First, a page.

He was a guy my age, in his mid-twenties, and his friend was driving drunk. When they hit the tree at 50mph he was ejected out of the car, slamming his head into the tree on his way to the ground several meters away. Initially he was walking and talking - a good prognostic sign for the severity of his underlying brain injury - but quickly decompensated when EMS arrived on scene.
By the time he came to me in the Trauma ICU he was comatose, intubated, and on very shaky ground. The bleed in his brain was severe, and I wasn't sure if he was going to make it. A petite asian girl sat in the corner of his room while I did my initial evaluation. She didn't say anything, just sat there looking at the floor. After my examination I went over and introduced myself.
"I'm Dr. Zac," I said, "How are the two of you related?"
She didn't look to be more than 23 years old, about his age, and she slowly looked up, a puzzled look on her face. She looked like she was in shock. It took her a moment to speak, but when she did, what she said knocked the wind right out of me.
"I'm Jen. I'm... his wife. We got married yesterday," she said simply, "I love him."
She twisted the ring on her finger as though it was unnatural, unfamiliar. Her gaze was empty. A single tear coursed down her cheek.
I don't normally get attached to patients, especially in the ICU. I care for them deeply or else I wouldn't be in this job, but getting emotionally invested is dangerous. I learned that early on. Your responsibility as a physician is to all your patients, and decompensating from a bad outcome can have devastating consequences for everyone else.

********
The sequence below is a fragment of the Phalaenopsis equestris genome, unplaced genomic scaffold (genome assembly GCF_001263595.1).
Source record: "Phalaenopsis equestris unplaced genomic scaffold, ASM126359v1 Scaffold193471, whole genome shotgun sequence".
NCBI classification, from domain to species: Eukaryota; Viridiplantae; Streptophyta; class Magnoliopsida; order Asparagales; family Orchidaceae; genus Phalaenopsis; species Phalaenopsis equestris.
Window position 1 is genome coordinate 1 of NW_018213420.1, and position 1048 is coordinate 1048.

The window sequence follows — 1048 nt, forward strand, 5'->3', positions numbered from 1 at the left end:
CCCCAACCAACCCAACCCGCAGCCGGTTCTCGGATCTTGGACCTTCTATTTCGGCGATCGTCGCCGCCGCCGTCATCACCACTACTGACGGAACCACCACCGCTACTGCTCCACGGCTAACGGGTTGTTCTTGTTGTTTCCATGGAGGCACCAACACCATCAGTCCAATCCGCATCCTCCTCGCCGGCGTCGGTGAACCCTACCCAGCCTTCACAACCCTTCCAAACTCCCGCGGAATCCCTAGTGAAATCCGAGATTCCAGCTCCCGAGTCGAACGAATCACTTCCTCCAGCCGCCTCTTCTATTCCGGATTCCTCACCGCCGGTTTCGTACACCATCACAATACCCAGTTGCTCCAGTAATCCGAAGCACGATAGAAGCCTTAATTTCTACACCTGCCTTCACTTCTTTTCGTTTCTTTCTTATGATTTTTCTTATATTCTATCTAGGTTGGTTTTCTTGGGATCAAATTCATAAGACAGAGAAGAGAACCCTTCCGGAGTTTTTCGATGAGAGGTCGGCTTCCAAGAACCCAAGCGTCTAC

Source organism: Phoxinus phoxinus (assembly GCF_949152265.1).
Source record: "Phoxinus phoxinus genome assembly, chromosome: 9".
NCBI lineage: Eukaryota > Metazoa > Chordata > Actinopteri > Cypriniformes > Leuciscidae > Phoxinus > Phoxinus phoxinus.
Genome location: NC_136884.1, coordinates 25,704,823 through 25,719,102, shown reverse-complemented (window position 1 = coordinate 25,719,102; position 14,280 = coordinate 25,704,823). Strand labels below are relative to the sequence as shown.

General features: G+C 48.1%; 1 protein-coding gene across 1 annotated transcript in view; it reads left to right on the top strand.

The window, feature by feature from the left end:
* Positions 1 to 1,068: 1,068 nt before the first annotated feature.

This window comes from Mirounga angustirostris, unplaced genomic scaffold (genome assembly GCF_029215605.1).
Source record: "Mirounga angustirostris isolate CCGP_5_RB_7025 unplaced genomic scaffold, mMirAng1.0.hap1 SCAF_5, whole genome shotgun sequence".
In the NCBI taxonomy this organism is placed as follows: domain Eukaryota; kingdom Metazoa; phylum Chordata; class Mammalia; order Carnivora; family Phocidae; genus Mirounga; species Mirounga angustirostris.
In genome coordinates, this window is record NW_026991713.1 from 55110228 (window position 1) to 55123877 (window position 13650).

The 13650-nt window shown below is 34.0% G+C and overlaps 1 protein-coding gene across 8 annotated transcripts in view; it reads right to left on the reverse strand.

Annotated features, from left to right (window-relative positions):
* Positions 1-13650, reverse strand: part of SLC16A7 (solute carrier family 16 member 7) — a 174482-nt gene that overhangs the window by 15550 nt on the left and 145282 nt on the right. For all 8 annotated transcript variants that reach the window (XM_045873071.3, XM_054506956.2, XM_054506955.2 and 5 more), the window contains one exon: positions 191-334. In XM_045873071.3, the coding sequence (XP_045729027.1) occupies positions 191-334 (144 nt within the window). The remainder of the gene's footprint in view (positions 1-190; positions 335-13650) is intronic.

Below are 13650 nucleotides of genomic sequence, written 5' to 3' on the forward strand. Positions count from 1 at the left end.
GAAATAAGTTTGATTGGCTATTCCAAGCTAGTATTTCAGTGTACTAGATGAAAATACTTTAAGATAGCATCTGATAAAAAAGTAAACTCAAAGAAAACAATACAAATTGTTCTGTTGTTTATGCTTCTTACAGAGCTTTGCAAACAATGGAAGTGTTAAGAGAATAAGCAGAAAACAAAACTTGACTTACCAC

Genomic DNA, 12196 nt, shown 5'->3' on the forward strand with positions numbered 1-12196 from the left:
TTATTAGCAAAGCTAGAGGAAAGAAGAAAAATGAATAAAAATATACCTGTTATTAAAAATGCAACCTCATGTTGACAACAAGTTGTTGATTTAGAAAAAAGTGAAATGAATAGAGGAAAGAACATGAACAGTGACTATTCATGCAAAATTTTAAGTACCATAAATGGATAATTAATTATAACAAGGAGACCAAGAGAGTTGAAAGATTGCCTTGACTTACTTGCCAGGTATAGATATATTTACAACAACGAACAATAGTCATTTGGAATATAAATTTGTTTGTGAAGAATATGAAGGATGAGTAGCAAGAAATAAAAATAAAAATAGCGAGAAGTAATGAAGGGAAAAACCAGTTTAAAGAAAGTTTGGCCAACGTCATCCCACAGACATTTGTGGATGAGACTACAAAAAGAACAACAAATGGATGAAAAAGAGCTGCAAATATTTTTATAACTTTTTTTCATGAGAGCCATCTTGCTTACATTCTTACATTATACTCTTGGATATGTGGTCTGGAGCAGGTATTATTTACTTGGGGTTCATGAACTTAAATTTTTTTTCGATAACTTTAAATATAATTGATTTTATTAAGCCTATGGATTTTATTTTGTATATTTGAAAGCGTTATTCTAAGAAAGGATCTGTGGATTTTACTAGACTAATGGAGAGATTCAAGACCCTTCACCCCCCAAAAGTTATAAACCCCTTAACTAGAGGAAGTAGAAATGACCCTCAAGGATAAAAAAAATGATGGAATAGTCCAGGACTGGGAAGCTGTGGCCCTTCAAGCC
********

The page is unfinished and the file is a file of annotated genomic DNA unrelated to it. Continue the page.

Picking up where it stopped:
But sometimes emotions take over no matter our intentions. I didn't know what to say at first, and then it all came tumbling out.
"I'm... I'm so sorry. I can't imagine what this is like for you. You have my word that I will do everything within my power to save his life. I will not sleep tonight."
That night, everything fell into place. Everything that could go right, did. I gave countless boluses of mannitol and hypertonic saline to drive his intracranial pressures down. I drained fluid off his ventricles. I sedated him into a medical coma and made him hypothermic to decrease brain metabolism, and paralyzed his body to decrease shivering.
For all my efforts, in the middle of the night I realized I was going to lose him. Intracranial pressures spiked, his heart rate dropped, and I had maximized every available option. I went in and stood, arms crossed, watching the monitors. Helpless. Just him and the universe, now.
Jen saw the look on my face. I think she knew there was nothing left I could do. She slowly walked over and took his hand in hers, kissed him gently on the forehead, and then whispered "I love you" in his ear.
And I watched, astonished, as his heart rate slowly picked up. His intracranial pressure dropped to normal levels. She sat next to his bed, a vigil for the rest of the night, but the turning point had been reached. My treatments became less frequent and more effective. By the morning his vital signs were as stable as a rock.
It'll be a long recovery, but he should be completely normal in a few months. More than anything, I'm happy that I've been trained well enough to help him in his time of need. It's a good feeling.
It was the best wedding present I could think of on short notice, Jen. Congratulations, and many happy returns.